A crisis can certainly send shockwaves through your startup. Knowing how to deal with, but more importantly to learn from, a crisis will help ensure that your business survives and prevents problems down the road. This section will help you navigate any problem facing your business.
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When something goes badly in your company, for many the initial instinct is to keep things under wraps as much as possible to avoid freaking everyone out. I would argue that it is better to acknowledge the crisis and use it to your advantage. Change is hard to bring to an organization and a time of crisis is often a perfect time to make some changes that you have wanted to make for a while. It creates a perfect backdrop and context for doing that.
I HATE LOSING. I hate it. I really, really, really hate it. It chaps my hide. It rips at my core. I don’t get over it easily. I lose sleep. I fucking hate losing. It’s not so much the actual outcome that I hate – it’s the process. The fact that I lost when I should have won. I think about it for months, often years. But I embrace losing. It is how I learn. I relive the moment so many times over in my mind wondering if I could have done this differently or if I shouldn’t have said or done this or that. I talk to trusted sources about it. I ask for feedback. I hate losing. I don’t want to lose next time.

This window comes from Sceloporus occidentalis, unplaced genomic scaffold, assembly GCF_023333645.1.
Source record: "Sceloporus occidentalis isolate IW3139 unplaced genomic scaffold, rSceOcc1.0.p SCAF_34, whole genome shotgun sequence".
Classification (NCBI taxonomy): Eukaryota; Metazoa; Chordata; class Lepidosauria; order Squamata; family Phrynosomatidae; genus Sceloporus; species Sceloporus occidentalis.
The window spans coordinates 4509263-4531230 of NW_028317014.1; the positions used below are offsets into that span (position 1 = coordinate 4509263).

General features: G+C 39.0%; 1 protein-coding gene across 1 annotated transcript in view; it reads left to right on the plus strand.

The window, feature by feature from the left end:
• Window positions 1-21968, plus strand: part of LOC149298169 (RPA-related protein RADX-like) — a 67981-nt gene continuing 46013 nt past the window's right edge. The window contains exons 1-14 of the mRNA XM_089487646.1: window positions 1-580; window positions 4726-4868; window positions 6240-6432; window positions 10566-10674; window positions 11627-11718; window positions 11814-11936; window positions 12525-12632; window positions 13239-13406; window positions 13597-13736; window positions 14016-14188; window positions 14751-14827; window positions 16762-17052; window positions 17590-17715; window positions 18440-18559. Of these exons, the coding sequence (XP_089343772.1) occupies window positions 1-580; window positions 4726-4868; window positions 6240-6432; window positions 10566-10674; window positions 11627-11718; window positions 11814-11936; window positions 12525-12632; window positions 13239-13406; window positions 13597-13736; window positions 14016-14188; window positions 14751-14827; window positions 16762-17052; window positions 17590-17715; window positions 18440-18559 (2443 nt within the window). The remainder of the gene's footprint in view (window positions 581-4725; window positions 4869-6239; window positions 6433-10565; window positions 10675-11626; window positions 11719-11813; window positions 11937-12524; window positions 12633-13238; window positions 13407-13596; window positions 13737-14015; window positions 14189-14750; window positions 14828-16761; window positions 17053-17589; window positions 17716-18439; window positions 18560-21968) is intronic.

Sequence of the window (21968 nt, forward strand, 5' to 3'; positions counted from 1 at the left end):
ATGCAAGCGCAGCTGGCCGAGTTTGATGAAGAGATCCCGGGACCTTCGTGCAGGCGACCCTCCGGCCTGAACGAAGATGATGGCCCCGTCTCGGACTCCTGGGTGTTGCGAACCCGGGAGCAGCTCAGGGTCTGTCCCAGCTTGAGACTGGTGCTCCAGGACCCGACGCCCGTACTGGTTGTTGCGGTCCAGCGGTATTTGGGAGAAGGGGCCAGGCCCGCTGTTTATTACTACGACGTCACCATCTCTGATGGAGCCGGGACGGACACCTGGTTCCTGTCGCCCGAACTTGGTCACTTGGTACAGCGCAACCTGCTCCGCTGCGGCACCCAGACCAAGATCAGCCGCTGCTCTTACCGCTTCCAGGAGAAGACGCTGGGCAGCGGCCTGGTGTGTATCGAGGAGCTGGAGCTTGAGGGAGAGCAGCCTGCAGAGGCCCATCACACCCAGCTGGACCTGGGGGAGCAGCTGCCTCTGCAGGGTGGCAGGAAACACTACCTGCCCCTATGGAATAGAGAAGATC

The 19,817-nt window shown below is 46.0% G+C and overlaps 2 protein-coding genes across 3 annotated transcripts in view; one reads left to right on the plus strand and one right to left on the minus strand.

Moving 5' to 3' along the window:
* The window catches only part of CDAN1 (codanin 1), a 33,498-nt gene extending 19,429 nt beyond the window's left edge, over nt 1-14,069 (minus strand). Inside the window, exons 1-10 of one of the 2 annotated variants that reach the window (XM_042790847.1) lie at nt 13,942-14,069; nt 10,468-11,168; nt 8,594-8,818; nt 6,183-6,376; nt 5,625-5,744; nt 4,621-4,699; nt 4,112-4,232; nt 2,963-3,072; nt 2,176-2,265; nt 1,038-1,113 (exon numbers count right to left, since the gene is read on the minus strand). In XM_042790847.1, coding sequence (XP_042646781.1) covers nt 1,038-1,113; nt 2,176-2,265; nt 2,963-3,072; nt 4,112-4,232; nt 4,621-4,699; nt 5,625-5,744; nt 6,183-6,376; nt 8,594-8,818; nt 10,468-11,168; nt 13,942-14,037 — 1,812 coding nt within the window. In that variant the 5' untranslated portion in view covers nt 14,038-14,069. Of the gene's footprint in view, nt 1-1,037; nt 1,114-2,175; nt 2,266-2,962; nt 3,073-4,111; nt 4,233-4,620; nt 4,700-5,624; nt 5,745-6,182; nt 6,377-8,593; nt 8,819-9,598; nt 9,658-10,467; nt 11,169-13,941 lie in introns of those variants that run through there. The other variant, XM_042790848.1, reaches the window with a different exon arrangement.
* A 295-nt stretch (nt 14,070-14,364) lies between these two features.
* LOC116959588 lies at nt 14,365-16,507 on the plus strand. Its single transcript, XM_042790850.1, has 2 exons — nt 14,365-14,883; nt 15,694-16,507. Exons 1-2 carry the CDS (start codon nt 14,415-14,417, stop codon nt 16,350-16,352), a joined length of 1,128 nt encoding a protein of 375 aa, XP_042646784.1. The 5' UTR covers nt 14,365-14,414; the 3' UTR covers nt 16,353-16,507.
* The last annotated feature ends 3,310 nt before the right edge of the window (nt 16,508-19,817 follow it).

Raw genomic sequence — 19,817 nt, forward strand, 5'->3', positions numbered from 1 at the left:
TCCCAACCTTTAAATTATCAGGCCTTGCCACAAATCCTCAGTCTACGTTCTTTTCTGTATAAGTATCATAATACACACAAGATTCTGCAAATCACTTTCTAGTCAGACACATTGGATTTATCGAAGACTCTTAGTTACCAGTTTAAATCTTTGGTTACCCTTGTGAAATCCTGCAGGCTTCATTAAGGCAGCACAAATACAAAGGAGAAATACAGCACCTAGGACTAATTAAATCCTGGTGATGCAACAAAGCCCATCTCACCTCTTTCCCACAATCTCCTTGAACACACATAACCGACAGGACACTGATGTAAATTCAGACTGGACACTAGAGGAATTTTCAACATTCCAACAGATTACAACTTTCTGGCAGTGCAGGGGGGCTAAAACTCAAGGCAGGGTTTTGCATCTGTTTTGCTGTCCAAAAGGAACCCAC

It’s never too late to start applying five whys, even if you’re saddled with zillions of lines of legacy code. Just start asking why whenever you find a problem—you’ll automatically start fixing the 20% of underlying issues that cause 80% of your problems. Five whys was first discovered by Toyota—if it can work for cars, it can work for you.
Get started with five whys by applying it to a specific team with a specific problem. Select a five whys master to conduct a post mortem with everyone who was involved in the problem. Email the results of the analysis to the whole company. Repeatedly applying five whys at IMVU created a startup immune system that let our developers go faster by reducing mistakes.
Whenever you find a defect, ask why five times to discover the root cause of the problem. Then make corrections at every level of the analysis. By applying five whys whenever you find a defect, you will (1) uncover the human problems beneath technical problems and (2) build an immune system for your startup.